Imagine a $300,000 home that languishes on the market for six months. The seller and real estate agent become frustrated and consider dropping the price $15,000 (5%). Now imagine investing only a fraction of that sum in staging and selling the home much faster.
That’s the value of staging, which is not decorating. “Decorating is personalizing your home, staging is depersonalizing the house to show it as a product,” explains Barb Schwarz, president and CEO of StagedHomes.com.
According to Schwarz, that means creating space and providing inspiration so they can imagine the home as their own. She offers seven “Cs” to staging success:
- Clean—you may be used to certain odors in your home (pets, smoking, cooking, and even mildew), but they will send a potential buyer out the door. Cleanliness, down to the smallest detail, is crucial: Help give buyers confirmation the house is well cared for.
- Clutter-free—fewer pieces of furniture makes a room seem larger, ditto for outdoor spaces. ”Clutter eats equity,” explains Schwarz.
- Color—go for neutral walls and “movable” color accents (area rugs, artwork, bedspreads, towels, toss pillows and throws).
- Creativity—choose focal points for each room and arrange creatively, using three to five items and thinking about three visual levels (tall, medium and short). Set scenes a dining room table set for a romantic dinner, a board game in the family room.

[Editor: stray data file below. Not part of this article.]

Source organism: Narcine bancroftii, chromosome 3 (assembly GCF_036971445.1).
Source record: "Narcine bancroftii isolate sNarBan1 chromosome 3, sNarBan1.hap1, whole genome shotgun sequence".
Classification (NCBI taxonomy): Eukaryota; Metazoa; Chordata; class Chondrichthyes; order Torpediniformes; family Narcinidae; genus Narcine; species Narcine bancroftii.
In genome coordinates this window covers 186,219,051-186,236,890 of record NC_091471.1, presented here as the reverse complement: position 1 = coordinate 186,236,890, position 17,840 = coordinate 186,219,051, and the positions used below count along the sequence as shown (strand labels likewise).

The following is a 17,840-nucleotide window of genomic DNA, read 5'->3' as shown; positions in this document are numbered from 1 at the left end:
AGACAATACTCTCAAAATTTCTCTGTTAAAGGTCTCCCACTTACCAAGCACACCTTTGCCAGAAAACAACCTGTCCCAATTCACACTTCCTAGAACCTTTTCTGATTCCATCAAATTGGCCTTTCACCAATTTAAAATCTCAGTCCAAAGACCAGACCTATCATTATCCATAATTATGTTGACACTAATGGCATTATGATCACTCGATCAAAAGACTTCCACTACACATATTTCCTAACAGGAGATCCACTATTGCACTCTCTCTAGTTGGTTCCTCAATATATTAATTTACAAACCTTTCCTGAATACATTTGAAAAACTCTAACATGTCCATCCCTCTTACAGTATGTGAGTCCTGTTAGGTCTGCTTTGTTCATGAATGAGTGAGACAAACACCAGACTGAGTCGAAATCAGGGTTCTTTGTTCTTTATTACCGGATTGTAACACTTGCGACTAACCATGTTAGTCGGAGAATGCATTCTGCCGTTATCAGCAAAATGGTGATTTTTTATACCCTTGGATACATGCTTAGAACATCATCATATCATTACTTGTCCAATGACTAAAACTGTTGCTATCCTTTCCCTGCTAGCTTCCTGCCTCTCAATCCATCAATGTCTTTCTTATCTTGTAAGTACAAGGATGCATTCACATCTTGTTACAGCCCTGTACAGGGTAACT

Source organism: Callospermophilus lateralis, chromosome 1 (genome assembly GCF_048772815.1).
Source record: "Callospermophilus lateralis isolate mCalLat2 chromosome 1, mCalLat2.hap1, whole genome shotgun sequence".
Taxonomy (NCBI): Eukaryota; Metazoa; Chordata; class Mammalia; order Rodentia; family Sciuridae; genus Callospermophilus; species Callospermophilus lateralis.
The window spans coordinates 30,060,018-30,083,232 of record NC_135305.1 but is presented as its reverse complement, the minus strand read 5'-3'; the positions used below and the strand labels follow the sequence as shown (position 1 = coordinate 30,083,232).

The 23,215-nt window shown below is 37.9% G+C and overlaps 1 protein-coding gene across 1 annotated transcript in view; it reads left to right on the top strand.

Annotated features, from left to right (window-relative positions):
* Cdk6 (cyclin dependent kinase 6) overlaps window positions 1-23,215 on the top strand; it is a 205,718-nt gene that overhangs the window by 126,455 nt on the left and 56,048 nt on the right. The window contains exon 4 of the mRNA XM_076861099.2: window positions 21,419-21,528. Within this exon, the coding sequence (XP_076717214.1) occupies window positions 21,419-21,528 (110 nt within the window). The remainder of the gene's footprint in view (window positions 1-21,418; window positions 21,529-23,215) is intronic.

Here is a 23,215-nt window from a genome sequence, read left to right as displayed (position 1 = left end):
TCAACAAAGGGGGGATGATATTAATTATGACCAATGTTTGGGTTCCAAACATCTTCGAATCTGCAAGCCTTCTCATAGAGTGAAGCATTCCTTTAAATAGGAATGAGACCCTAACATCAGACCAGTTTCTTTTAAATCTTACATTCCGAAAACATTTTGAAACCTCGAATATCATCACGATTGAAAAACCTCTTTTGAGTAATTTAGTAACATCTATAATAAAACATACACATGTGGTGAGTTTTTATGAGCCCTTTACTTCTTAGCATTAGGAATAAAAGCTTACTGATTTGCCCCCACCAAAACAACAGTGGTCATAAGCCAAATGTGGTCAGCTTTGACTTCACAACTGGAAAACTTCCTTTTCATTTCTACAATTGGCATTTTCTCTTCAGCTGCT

- Compromise—invest for maximum value. If your bathroom floor is pink, but the kitchen floor is brown tile or vinyl and cracked, replace the kitchen floor and go retro with the bathroom.
- Communicate—if you use a professional stager (see below), communicate your goals to the stager and your real estate agent so everyone works together.
- Commit—don’t stage one room or area. “Detail your house like you’d detail your car…go all the way!” advises Schwarz.
If cleaning, de-cluttering and the rest sound like a lot of work, consider hiring a home staging consultant. You may find a consultant in your area by going to the website, StagedHomes.com . For $250 to $500 the consultant provides recommendations you can do yourself. Most also offer an option to come back and “fine tune” (for a small fee). With this arrangement, the stager can place the home on The International Association for Home Staging Professionals’ website at no additional charge, giving the seller one more marketing channel.
To have the stager do the work outlined in the plan ranges from $500 to $5,000+ or more, for large houses with many rooms/floors, etc. If rental furniture needs to be brought into a vacant house, that adds to the total fee of the bid and fee. There may also be one-time fees for staging and de-staging the home, once it’s sold.
Because You’re Worth It
Schwarz thinks it’s worth the investment. “A house that does not appeal to buyers will sit on the market for months and often will require a significant price reduction to eventually sell. Staging is an investment that will set your home apart and help you sell faster.”